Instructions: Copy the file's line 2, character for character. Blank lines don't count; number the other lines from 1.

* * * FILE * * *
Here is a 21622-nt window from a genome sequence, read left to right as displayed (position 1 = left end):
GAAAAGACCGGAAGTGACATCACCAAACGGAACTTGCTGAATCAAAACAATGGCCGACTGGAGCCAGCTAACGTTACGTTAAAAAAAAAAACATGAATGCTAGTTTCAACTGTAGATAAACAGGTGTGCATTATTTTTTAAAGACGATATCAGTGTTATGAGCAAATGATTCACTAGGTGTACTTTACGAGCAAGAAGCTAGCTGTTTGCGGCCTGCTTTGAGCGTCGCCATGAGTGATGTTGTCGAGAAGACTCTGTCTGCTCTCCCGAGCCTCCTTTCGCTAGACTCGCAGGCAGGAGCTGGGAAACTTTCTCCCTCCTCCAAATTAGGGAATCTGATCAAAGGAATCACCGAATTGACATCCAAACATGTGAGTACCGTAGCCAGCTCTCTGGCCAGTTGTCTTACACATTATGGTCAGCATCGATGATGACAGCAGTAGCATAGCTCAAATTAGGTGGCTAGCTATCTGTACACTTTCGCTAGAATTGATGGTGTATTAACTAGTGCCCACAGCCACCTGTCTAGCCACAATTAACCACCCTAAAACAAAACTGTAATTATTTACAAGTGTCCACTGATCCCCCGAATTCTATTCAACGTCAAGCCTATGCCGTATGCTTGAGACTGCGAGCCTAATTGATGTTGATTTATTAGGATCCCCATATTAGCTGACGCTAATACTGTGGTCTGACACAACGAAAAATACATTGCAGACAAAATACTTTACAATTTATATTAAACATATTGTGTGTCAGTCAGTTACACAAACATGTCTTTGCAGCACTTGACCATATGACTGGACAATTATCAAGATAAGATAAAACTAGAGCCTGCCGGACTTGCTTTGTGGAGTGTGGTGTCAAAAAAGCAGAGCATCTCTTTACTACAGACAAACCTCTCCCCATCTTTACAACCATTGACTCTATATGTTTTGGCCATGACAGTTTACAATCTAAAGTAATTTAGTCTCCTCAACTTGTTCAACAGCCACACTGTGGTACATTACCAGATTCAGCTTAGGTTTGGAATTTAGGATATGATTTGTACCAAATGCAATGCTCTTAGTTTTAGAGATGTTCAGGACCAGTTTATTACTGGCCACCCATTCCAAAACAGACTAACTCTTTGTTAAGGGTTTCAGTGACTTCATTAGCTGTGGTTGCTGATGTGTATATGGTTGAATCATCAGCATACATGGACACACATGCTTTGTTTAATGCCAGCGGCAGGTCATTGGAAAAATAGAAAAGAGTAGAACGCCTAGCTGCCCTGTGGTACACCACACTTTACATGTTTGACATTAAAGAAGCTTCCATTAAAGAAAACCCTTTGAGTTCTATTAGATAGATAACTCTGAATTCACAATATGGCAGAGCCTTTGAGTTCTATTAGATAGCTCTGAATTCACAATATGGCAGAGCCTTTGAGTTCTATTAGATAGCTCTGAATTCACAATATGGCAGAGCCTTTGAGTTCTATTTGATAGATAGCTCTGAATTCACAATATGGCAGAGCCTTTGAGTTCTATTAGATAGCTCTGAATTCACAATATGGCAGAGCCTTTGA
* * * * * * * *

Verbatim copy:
GAAAAGACCGGAAGTGACATCACCAAACGGAACTTGCTGAATCAAAACAATGGCCGACTGGAGCCAGCTAACGTTACGTTAAAAAAAAAAACATGAATGCTAGTTTCAACTGTAGATAAACAGGTGTGCATTATTTTTTAAAGACGATATCAGTGTTATGAGCAAATGATTCACTAGGTGTACTTTACGAGCAAGAAGCTAGCTGTTTGCGGCCTGCTTTGAGCGTCGCCATGAGTGATGTTGTCGAGAAGACTCTGTCTGCTCTCCCGAGCCTCCTTTCGCTAGACTCGCAGGCAGGAGCTGGGAAACTTTCTCCCTCCTCCAAATTAGGGAATCTGATCAAAGGAATCACCGAATTGACATCCAAACATGTGAGTACCGTAGCCAGCTCTCTGGCCAGTTGTCTTACACATTATGGTCAGCATCGATGATGACAGCAGTAGCATAGCTCAAATTAGGTGGCTAGCTATCTGTACACTTTCGCTAGAATTGATGGTGTATTAACTAGTGCCCACAGCCACCTGTCTAGCCACAATTAACCACCCTAAAACAAAACTGTAATTATTTACAAGTGTCCACTGATCCCCCGAATTCTATTCAACGTCAAGCCTATGCCGTATGCTTGAGACTGCGAGCCTAATTGATGTTGATTTATTAGGATCCCCATATTAGCTGACGCTAATACTGTGGTCTGACACAACGAAAAATACATTGCAGACAAAATACTTTACAATTTATATTAAACATATTGTGTGTCAGTCAGTTACACAAACATGTCTTTGCAGCACTTGACCATATGACTGGACAATTATCAAGATAAGATAAAACTAGAGCCTGCCGGACTTGCTTTGTGGAGTGTGGTGTCAAAAAAGCAGAGCATCTCTTTACTACAGACAAACCTCTCCCCATCTTTACAACCATTGACTCTATATGTTTTGGCCATGACAGTTTACAATCTAAAGTAATTTAGTCTCCTCAACTTGTTCAACAGCCACACTGTGGTACATTACCAGATTCAGCTTAGGTTTGGAATTTAGGATATGATTTGTACCAAATGCAATGCTCTTAGTTTTAGAGATGTTCAGGACCAGTTTATTACTGGCCACCCATTCCAAAACAGACTAACTCTTTGTTAAGGGTTTCAGTGACTTCATTAGCTGTGGTTGCTGATGTGTATATGGTTGAATCATCAGCATACATGGACACACATGCTTTGTTTAATGCCAGCGGCAGGTCATTGGAAAAATAGAAAAGAGTAGAACGCCTAGCTGCCCTGTGGTACACCACACTTTACATGTTTGACATTAAAGAAGCTTCCATTAAAGAAAACCCTTTGAGTTCTATTAGATAGATAACTCTGAATTCACAATATGGCAGAGCCTTTGAGTTCTATTAGATAGCTCTGAATTCACAATATGGCAGAGCCTTTGAGTTCTATTAGATAGCTCTGAATTCACAATATGGCAGAGCCTTTGAGTTCTATTTGATAGATAGCTCTGAATTCACAATATGGCAGAGCCTTTGAGTTCTATTAGATAGCTCTGAATTCACAATATGGCAGAGCCTTTGA